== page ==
Hayat-e-No (Persian: حیات نو‎, hayat-e nou, New Life in English) was a Persian reformist newspaper published in Iran. It was banned in December 2009.

Hayāt-e Nou
PublisherHadi Khamanei
Editor-in-chiefHamid Qazwini
Political alignmentReformist
Ceased publication7 December 2009

History and profileEdit

Hayat-e-No was established in Tehran following the closure of another reformist paper, Azad.[1] The publisher of Hayat-e-No was Hadi Khamanei, brother of the Supreme Leader of Iran Ali Khamenei.[1] Hameed Qazwini was the editor-in-chief of the paper.[2] When Bahar, a reformist daily, was banned in August 2000 Hayat-e-No became one of the most significant media outlets for the reformist groups in the country.[3] During this period Hayat-e-No had a circulation of 300,000 copies.[3]

In June 2005, before the presidential election, the paper along with other reformist papers, including Aftab Yazd and Eqbal, published the letter of presidential candidate Mahdi Karroubi to Ali Khamenei.[4][5] Upon this publication the papers were banned for one day by Tehran Public and Revolutionary Court.[4][6]

Hayat-e-No supported Mir Hossein Mousavi in the 2009 presidential elections held in June.[7][8] In the immediate aftermath of the elections the paper was censored by the Iranian government.[2] In December 2009 the license of the paper was revoked by the Press Supervisory Board “for working outside the regulations”[7][9] and on 7 December it was closed down.[8]

Hayat-e-No and four other publications, namely Etemad Melli, Sarmaye, Arman and Farhang-e Ashti, were all close to the Green Movement[10] and shut down by the Media Supervisory Board in the same period.[11]

See alsoEdit


  1. ^ a b Gholam Khiabany (6 August 2009). Iranian Media: The Paradox of Modernity. Routledge. p. 112. ISBN 978-0-203-87641-1.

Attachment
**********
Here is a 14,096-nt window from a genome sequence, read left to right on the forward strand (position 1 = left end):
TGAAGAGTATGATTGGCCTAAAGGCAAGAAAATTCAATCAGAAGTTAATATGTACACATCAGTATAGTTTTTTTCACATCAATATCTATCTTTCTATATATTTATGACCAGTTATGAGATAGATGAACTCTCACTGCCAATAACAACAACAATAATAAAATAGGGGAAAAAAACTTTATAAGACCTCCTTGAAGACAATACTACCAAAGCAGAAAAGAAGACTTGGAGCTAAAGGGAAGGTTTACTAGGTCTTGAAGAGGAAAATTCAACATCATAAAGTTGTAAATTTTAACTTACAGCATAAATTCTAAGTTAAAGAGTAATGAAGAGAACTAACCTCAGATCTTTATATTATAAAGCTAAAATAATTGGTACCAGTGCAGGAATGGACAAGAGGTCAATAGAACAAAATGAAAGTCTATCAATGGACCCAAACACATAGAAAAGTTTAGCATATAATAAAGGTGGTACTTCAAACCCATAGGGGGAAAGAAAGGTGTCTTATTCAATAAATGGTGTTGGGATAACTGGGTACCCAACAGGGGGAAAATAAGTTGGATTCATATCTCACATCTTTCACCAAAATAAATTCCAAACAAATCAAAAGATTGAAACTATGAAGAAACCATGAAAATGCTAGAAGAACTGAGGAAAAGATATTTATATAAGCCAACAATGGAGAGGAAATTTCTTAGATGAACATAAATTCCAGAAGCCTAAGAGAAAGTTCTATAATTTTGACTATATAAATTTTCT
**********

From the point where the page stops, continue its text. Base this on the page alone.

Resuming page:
2. ^ a b "In Iran, newspapers censored, another reporter arrested". CPJ. New York. 2 July 2009. Retrieved 15 October 2013.
  3. ^ a b Ben Berber (9 August 2000). "Iranian Hard-Liners Shut Reform Paper". The Washington Times. Washington, DC. Retrieved 15 October 2013. – via Questia (subscription required)
  4. ^ a b "Iranian reformist newspapers Eqbal and Aftab Yazd banned". Payvand. 20 June 2005. Retrieved 15 October 2013.
  5. ^ "Reformist Iranian Newspapers Closed". Radio Free Europe. AFP/Reuters. 20 June 2005. Retrieved 15 October 2013.
  6. ^ "Attacks on the Press 2005: Iran". Committee to Protect Journalists. February 2006. Retrieved 15 October 2013.
  7. ^ a b "Iran shuts another reformist newspaper". CPJ. New York. 8 December 2009. Retrieved 15 October 2013.
  8. ^ a b "Chronology: Iran". The Middle East Journal. 64 (2). Spring 2010. Retrieved 15 October 2013. – via Questia (subscription required)
  9. ^ "Reformist Daily "Hayate No" Banned". Press TV via Payvand. 8 December 2009. Retrieved 15 October 2013.
  10. ^ Hossein Mohammadi (12 December 2009). "Critical Press Under Constant Pressure". Rooz Online. Retrieved 15 October 2013.
  11. ^ "Manager of Ayande website to be indicted". Info-Prod Research. 9 December 2009. Archived from the original on 5 November 2013. Retrieved 15 October 2013. – via Highbeam (subscription required)